It’s a challenge to strike the right balance. When a special-needs student is threatening or behaving violently, how can school staff best protect the safety of that child, other kids and adults?
That question is at the heart of proposed Minnesota legislation that would delay a ban on one type of restraint for another two years. Under laws adopted two years ago, the use of prone restraint to control special ed students was scheduled to end this summer.
But a Minnesota Department of Education study determined that special education staff needed more time, training and support to eliminate the restraint method completely. That’s a reasonable request and one supported by many state special education professionals and mental health advocates who work with physically and mentally challenged kids.
According to a recent Star Tribune story by Jeffrey Meitrodt, state records show that severe forms of discipline such as prone restraint and solitary confinement were used nearly 22,000 times on more than 2,500 special education students last year. Many of those cases — 16,604 — involved some type of physical hold. And of that number, prone restraint was used in 1,756 cases involving 256 students. Some parents believe physical holds are dangerous and overused.
Among several types of holds, prone restraint is the most problematic. Sometimes used on children with severe mental health disabilities, it involves grabbing students’ hands and feet while they are face down on the floor.
There have been troubling cases. One 10-year-old autistic boy was bruised after being pinned to the floor and held for nearly an hour by three staff members. Another autistic student who was disruptive was placed in a hold that left him struggling to breathe.
Yet it is equally troubling to read about the injuries sustained by staff members who have been punched, kicked and bitten by disabled students.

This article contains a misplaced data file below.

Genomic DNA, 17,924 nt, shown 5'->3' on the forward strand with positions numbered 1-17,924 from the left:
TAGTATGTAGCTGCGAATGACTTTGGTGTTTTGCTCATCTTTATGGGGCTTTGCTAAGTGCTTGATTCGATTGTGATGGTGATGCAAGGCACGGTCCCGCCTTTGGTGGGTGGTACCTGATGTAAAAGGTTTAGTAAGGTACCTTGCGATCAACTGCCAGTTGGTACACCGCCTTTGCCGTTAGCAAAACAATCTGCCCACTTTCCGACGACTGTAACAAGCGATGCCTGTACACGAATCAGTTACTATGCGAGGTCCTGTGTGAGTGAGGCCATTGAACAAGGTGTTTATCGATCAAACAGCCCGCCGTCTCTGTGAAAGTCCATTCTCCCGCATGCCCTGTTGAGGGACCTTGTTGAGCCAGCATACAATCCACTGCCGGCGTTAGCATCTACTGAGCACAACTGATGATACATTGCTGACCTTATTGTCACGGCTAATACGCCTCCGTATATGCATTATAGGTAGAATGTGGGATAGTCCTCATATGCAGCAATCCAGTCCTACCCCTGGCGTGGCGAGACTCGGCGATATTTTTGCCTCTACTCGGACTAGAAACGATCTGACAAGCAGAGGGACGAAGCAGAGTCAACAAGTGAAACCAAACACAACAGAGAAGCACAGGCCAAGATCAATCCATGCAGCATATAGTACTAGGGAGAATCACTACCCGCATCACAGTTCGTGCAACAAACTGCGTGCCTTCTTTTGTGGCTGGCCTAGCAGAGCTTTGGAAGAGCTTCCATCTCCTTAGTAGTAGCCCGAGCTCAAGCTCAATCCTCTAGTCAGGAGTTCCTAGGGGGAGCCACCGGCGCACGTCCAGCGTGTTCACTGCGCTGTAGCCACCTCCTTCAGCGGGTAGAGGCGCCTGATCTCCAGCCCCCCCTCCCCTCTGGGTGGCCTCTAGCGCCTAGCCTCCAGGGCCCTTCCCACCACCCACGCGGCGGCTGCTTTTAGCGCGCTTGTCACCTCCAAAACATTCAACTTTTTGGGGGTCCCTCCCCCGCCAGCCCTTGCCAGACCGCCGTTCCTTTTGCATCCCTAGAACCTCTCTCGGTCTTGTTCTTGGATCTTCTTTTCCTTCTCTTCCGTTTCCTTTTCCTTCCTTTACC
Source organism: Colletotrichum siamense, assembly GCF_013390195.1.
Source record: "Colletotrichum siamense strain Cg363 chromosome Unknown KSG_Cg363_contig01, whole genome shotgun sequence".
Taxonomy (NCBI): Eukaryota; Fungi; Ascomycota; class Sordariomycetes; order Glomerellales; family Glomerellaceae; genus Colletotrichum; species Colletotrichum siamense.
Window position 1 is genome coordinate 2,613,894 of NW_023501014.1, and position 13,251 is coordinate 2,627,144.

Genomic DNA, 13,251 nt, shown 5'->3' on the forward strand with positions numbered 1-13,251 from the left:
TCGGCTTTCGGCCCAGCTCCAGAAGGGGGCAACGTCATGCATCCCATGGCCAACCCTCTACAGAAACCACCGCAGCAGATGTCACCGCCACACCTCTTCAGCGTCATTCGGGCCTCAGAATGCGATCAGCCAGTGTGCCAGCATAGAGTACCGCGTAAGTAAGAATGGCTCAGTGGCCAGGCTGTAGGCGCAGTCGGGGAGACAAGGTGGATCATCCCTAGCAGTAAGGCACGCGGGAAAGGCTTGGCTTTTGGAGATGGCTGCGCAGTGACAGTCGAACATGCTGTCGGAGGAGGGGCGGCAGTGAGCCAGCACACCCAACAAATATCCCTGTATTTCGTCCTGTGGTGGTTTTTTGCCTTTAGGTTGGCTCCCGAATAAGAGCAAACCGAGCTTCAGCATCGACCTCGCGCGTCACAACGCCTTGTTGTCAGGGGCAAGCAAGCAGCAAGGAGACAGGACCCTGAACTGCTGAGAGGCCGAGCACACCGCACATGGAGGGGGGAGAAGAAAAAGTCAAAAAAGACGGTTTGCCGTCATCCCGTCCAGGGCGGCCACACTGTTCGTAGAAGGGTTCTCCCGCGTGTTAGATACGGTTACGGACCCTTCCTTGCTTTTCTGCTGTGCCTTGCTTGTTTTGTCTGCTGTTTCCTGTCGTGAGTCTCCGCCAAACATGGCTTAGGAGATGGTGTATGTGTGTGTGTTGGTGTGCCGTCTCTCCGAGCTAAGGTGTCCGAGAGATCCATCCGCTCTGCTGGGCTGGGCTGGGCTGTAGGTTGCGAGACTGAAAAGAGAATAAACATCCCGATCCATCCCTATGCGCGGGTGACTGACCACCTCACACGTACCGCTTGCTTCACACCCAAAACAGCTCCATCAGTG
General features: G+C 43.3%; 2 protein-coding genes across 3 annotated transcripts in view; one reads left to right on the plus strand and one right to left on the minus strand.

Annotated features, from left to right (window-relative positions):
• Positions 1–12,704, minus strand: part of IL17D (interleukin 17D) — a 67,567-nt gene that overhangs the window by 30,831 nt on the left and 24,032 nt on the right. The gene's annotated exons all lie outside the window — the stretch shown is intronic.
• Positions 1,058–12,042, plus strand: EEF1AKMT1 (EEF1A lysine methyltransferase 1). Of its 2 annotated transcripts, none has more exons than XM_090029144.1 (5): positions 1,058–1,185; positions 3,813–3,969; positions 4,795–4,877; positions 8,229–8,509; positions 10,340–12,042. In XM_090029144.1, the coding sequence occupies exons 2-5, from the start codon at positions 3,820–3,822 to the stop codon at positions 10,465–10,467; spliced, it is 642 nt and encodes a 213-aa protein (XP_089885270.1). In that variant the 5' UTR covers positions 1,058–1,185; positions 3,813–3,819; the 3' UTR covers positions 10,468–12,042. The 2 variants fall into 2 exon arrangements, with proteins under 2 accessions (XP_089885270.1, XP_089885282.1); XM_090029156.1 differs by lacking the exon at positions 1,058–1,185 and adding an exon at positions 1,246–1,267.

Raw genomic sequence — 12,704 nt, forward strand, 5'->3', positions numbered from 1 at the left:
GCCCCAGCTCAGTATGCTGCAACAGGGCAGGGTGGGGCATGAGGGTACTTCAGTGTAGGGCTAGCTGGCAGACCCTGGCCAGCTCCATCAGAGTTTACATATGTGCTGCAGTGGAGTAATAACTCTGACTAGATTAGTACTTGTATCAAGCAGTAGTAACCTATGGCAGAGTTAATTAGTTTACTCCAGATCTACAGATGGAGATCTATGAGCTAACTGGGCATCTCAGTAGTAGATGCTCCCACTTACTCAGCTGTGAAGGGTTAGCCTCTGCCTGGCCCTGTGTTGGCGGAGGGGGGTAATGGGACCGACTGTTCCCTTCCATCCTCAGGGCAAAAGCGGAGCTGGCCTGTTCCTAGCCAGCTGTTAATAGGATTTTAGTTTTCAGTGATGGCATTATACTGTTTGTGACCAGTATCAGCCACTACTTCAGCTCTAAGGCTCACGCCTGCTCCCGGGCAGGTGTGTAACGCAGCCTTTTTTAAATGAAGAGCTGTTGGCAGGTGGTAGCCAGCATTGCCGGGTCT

The multiple head injuries suffered by one metro-area teacher’s aide forced her to retire. And at one intermediate district school with a high concentration of special-needs kids, at least 58 staff members have been kicked or punched in the head by a student in the past five years. During the same time, nearly 100 staffers were bitten.
Use of prone restraint on unruly students is banned in 20 other states, and in some cases that action was taken after students who had been placed in holds were seriously injured or died. And in 2009, the federal Department of Education began urging states to overhaul their restraint and seclusion policies.
Minnesota lawmakers previously tightened state rules to prohibit prone restraint except as a last resort. A full ban would have gone into effect in August, but the proposed extension until 2015 would give educators more time to develop other methods to control kids.
Minnesota Education Commissioner Brenda Cassellius, who worked with disabled students early in her career, says she also wants to see prone restraint eliminated. Yet based on her own experience and after listening to special education teachers around the state, she recommends extending the timeline.
Cassellius points out that finding the right mix of strategies for individual students is challenging, and what works to control a child one day might not work the next. She said her department is working with representatives from state health and human services offices to better serve disabled kids.
Coordinating with other agencies and learning lessons from schools that already have stopped using the hold will move the state in the right direction. Then, in 24 months, Minnesota should join other states that have eliminated the use of prone restraint altogether.